Your young people are growing up illiterate, ill, and bent on rites of death and suicide, while you, in effect, are living on the kindness of foreigners, including America and the United Nations.

Every day your officials must beg for your daily bread, dependent on relief trucks that carry food and medicine into the Gaza Strip and the West Bank, while your criminal Muslim fundamentalist Hamas government continues to fan the flames of a war it can neither fight nor hope to win.

In other words, brothers, you are down, out, and alone in a burnt-out landscape that is shrinking by the day.

What kind of struggle is this? Is it worth waging at all? More important, what kind of miserable future does it portend for your children, the fourth or fifth generation of the Arab world’s have-nots?

We, your Arab brothers, have moved on.

Those of us who have oil money are busy accumulating wealth and building housing, luxury developments, state-of-the-art universities and schools, and new highways and byways. Those of us who share borders with Israel, such as Egypt and Jordan, have signed a peace treaty with it and are not going to war for you any time soon.

Those of us who are far away, in places like North Africa and Iraq, frankly could not care less about what happens to you.

Only Syria continues to feed your fantasies that someday it will join you in liberating Palestine , even though a huge chunk of its territory, the entire Golan Heights, was taken by Israel in 1967 and annexed. The Syrians, my friends, will gladly fight down to the last Palestinian Arab.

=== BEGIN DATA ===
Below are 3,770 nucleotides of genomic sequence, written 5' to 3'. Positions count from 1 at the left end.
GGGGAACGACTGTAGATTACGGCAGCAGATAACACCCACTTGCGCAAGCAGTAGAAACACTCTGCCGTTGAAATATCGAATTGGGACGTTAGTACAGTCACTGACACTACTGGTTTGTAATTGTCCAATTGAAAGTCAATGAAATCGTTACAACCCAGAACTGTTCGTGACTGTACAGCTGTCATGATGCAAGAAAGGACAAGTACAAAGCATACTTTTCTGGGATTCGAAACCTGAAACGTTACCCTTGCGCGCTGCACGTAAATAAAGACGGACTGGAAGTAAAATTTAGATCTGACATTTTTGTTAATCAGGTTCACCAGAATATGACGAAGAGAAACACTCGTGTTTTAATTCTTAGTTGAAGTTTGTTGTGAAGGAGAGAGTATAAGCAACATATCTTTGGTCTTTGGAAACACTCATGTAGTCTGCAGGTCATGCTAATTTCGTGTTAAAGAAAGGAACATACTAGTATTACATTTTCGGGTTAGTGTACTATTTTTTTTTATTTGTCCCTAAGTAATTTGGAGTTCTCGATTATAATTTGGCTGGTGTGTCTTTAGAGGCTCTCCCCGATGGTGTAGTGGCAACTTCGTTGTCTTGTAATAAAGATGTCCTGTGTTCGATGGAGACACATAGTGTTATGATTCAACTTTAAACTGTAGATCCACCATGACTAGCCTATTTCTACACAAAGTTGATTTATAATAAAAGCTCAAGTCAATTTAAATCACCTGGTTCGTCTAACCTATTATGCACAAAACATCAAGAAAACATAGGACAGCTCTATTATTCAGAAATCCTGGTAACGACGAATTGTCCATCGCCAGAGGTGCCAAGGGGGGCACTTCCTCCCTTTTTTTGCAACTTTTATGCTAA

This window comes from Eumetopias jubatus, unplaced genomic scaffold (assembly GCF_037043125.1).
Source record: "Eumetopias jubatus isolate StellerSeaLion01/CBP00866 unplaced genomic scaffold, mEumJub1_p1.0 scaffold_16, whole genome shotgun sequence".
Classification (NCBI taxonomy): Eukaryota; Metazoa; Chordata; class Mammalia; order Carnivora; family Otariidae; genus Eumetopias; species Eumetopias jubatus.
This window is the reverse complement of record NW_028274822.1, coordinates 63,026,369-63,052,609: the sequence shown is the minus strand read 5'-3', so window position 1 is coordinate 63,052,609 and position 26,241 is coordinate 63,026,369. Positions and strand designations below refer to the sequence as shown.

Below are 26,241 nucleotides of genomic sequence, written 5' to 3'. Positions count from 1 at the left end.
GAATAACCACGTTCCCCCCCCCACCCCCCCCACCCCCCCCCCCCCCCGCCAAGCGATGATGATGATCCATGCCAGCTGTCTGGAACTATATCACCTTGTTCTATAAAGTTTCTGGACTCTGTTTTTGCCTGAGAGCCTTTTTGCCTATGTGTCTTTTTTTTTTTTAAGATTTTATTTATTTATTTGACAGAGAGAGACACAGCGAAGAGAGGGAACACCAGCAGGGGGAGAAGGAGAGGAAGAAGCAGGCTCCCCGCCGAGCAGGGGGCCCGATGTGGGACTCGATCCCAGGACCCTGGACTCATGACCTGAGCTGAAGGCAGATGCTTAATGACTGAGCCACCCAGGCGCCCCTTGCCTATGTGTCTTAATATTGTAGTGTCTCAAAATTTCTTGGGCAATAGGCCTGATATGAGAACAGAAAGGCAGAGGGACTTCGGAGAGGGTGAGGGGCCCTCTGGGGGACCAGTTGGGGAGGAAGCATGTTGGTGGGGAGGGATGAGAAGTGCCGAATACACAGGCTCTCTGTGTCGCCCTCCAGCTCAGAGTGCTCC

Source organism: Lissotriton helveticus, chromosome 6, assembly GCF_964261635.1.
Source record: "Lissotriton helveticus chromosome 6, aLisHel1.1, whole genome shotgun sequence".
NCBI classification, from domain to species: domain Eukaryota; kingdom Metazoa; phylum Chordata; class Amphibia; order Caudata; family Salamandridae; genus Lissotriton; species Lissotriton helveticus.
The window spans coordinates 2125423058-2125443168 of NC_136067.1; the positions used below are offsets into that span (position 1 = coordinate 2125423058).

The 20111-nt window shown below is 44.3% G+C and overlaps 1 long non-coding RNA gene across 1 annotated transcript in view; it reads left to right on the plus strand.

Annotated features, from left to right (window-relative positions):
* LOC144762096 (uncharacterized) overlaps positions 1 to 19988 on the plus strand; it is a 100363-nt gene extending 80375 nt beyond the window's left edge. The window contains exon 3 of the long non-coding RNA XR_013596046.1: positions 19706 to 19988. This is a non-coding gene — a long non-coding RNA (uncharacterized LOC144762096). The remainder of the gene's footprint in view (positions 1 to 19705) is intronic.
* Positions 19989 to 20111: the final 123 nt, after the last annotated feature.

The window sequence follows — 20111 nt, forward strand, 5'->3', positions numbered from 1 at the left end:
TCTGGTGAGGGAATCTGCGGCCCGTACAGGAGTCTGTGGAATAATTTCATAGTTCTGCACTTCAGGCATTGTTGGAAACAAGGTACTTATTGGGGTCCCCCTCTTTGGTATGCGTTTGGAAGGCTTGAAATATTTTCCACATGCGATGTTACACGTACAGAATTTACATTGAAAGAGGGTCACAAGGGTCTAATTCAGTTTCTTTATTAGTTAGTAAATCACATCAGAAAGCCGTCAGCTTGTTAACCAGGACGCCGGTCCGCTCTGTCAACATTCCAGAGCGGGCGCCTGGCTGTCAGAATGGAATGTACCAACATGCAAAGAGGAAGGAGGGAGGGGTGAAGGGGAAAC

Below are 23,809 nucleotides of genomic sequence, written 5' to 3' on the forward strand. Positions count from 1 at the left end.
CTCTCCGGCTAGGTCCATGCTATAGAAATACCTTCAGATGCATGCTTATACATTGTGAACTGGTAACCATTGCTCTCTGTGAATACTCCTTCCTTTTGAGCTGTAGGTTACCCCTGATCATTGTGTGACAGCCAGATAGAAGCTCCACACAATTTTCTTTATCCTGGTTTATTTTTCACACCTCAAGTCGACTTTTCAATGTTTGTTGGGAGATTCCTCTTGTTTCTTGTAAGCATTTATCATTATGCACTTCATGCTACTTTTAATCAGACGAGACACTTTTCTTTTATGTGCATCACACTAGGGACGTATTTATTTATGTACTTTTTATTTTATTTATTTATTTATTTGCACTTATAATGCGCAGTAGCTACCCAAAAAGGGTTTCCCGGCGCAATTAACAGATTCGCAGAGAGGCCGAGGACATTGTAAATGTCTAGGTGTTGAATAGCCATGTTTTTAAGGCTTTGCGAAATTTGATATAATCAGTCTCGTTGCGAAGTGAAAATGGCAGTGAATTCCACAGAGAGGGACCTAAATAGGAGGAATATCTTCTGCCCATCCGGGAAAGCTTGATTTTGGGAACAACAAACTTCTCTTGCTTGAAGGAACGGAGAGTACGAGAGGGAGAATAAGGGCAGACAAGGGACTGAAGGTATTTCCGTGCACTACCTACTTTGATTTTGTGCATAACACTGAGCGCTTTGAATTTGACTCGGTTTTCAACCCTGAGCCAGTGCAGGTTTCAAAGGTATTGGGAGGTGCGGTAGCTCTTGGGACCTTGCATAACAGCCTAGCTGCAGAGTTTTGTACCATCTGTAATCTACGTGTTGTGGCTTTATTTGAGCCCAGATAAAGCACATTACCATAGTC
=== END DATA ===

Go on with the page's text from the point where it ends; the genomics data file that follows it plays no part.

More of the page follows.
Before you got stuck with this Hamas crowd, another cheating, conniving, leader of yours, Yasser Arafat, sold you a rotten bill of goods — more pain, greater corruption, and millions stolen by his relatives — while your children played in the sewers of Gaza .

The war is over. Why not let a new future begin?

Visit Rubin Reports.

Carter and Obama: ‘He Who Is Merciful to the Cruel Ends Up Cruel to the Merciful’

Thursday, October 25th, 2012

When the Iranian student revolutionaries took American hostages in 1979, U.S. President Jimmy Carter chose a path consistent with his character, but inconsistent with the American character.  He tried desperately, again and again, to prove to the Islamist revolutionaries and their ruling Mullahs that the big bad United States would not be a bully or resort to violence to enforce its views or to protect its assets, even when those assets are American citizens.  His strategy failed.

That strategy is still a failure. And, by all accounts, our current president is hell-bent on employing it whenever he can.